I urge, then... that requests, prayers, intercession and thanksgiving be made for everyone - for kings and all those in authority... 1 Timothy 2:1-2
It’s that part about “kings and those in authority” that I want to focus on.
How good are you at obeying Paul’s “urging” to pray for such people? Or do your prayers tend to be very centred on yourself and your own immediate circle?
The problem, in my experience at least, is that praying for such big, vague categories of people often seems unsatisfying. Even if we try to make it a little more personal - actually naming a prime minister or a president, say - it’s much more difficult than praying for someone we actually know, and whose circumstances we are familiar with.
This applies not only to prominent leaders but also to other wider concerns.
My wife and I attended a service a few days after the terrible 2004 tsunami - and to judge by that service the tsunami might very well have never happened. I suspect we may have prayed about Jack’s ingrown toe-nails, and possibly Mrs Brown’s missing cat. But the thousands who died, or were missing, or were left bereft, stranded, homeless and despairing - no, not so much as a mention.
Don’t get me wrong. It’s perfectly good to pray for Jack’s toe-nails and Mrs Brown’s cat: we Christians are, after all, a family - God’s family - and in families even relatively trivial things can matter very much. But our eyes should be taking in the bigger picture too, for we are also part of the world - God’s world - and that too should be reflected in our praying.
Perhaps we subconsciously think, “But with prayers like that you can never know if your prayers are doing any good - you never see any clear-cut answers.”
Well, no, you don’t. But isn’t that where faith comes in? We pray for these things simply because God has called us to - and as to the “results”, well, we leave them, in faith, with God.
I don’t remember much now of what the college principal said when I was training for the ministry. But one thing sticks vividly in my mind. He must have been speaking on just this theme, because at one point he became quite animated and said something along these lines: “I don’t claim to know how prayer works, but I truly believe that when I pray about some situation in China, something happens in China.” That, surely, was absolutely right.
So a question for all of us, certainly me included: Is it time we broadened our prayers and widened our vision to take account of the big issues in our world?
Here’s a practical suggestion. If you don’t do this already, why not make a point each day, after praying for needs close to home, of praying for other categories of need? To do this effectively you will need to use some of the printed or on-line material which is available in such quantity.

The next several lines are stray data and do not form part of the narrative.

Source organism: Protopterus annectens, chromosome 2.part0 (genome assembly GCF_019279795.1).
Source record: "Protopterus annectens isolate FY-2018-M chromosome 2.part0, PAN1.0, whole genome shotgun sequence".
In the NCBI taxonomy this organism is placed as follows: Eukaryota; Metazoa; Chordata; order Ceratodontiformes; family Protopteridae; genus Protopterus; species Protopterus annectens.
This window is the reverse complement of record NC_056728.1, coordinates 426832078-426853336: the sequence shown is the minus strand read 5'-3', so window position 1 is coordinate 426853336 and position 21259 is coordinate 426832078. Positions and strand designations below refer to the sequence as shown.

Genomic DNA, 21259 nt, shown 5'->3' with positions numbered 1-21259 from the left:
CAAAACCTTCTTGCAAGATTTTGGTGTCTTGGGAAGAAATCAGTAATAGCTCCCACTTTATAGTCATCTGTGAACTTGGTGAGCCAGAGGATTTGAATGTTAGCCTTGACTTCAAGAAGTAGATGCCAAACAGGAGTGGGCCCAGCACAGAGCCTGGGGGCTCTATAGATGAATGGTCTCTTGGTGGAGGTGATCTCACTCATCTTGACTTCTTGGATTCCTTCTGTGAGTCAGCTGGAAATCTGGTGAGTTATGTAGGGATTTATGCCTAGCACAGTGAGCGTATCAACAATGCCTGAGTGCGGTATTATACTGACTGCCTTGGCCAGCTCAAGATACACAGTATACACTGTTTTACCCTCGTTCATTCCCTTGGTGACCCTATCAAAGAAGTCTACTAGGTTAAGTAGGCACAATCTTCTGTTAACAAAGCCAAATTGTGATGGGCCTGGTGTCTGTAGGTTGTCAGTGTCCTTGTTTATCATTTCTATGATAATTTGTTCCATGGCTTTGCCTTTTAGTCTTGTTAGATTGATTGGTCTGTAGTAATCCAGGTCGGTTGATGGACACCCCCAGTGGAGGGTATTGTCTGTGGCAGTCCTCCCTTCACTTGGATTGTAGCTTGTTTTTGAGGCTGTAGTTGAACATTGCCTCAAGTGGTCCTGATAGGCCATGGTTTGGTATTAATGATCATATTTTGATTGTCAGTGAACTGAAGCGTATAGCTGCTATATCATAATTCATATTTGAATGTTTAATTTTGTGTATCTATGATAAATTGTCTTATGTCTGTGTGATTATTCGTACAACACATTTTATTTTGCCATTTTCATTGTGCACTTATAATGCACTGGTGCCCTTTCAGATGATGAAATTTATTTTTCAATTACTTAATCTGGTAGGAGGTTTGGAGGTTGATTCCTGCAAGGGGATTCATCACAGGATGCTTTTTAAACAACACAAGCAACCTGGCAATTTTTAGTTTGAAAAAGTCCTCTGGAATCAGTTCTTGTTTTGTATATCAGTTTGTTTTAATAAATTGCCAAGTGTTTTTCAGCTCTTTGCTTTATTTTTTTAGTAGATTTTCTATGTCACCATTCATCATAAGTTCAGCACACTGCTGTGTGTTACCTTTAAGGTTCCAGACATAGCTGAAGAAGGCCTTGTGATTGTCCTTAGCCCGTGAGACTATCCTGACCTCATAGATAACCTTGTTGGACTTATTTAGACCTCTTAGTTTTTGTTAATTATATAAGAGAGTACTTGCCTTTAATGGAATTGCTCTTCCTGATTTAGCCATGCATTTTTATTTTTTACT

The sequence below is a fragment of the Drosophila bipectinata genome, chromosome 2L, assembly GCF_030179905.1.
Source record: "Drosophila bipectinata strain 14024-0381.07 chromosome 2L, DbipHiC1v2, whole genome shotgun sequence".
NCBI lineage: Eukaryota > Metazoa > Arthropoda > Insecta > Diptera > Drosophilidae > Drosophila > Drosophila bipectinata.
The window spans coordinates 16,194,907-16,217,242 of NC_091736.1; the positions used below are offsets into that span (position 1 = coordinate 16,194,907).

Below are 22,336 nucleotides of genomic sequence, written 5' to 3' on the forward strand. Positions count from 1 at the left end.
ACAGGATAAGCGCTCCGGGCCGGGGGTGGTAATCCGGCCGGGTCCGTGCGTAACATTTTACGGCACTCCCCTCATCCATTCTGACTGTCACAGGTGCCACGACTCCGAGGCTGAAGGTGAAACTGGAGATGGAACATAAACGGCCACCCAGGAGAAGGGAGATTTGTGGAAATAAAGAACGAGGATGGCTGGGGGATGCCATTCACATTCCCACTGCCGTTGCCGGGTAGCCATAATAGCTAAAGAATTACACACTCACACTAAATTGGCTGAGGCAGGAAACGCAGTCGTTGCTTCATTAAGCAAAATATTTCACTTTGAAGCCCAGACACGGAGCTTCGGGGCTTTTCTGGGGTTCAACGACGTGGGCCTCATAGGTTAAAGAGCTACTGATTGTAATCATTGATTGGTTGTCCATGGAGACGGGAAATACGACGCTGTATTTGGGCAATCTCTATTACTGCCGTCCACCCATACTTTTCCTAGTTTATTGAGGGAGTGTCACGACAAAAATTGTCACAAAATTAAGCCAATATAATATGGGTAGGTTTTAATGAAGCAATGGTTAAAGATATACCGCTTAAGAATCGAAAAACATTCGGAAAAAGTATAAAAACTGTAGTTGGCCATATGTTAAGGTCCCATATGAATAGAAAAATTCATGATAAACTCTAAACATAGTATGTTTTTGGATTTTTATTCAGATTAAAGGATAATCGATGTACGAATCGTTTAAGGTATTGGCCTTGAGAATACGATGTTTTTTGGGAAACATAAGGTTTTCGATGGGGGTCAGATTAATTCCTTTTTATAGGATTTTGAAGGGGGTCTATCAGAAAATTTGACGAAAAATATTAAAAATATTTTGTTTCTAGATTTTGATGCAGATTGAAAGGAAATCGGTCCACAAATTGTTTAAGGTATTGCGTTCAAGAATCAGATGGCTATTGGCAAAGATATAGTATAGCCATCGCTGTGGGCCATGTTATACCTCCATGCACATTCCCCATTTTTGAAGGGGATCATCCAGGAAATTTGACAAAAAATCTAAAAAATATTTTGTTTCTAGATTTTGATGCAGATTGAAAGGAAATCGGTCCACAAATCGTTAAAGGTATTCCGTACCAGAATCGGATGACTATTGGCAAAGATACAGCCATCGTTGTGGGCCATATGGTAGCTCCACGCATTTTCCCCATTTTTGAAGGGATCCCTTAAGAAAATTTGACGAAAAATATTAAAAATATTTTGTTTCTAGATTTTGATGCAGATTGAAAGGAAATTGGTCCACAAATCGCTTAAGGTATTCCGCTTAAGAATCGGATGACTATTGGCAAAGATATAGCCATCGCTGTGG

I would suggest three possible categories.
First, a missionary concern. For me, as a Baptist minister, this tends to be the Baptist Missionary Society. But there is no shortage of missionary organisations, denominational or not, that we can take a prayerful interest in.
Second, a relief or development agency. Again, for me this tends to be Tear Fund, but here too the options are many and varied.
Third, an advocacy organisation, focusing on the needs of people (not only Christians) who are persecuted for conscience’ sake. I personally rely on Christian Solidarity Worldwide, for whom I have worked as a volunteer, but there are plenty of others to choose from.
This kind of praying calls for discipline - it’s no good starting up for a week or two, and then gradually letting it fizzle out. No: we need to keep plugging away, trusting that God has each and every prayer safely filed away (so to speak) waiting for the moment when an answer is appropriate - even though we may never ourselves see that answer.
A beautiful thing happened to me this morning - I received a Christmas card from some people in Pakistan.
Now, I have never been to Pakistan, and I know virtually no Pakistani Christians, but for many months now I have been praying systematically for persecuted Christians around the world, and Pakistan comes round regularly in the material I use.
For all I knew my prayers were disappearing into thin air. But occasionally I back up those prayers with a post-card, and write a short message on it. And sure enough...!
Only God knows the value of our prayers, so let’s get down to it, whether in our personal prayers or in church (a word here to those of us who lead worship!).
Jesus told his disciples to “open your eyes and look at the fields.” Might he not be saying to us today “Open your eyes and look at the world”?
Lord God, thank you that you care about even the smallest things that trouble and concern me. But please help me to remember that this hurting world also belongs to you, and to take its needs seriously.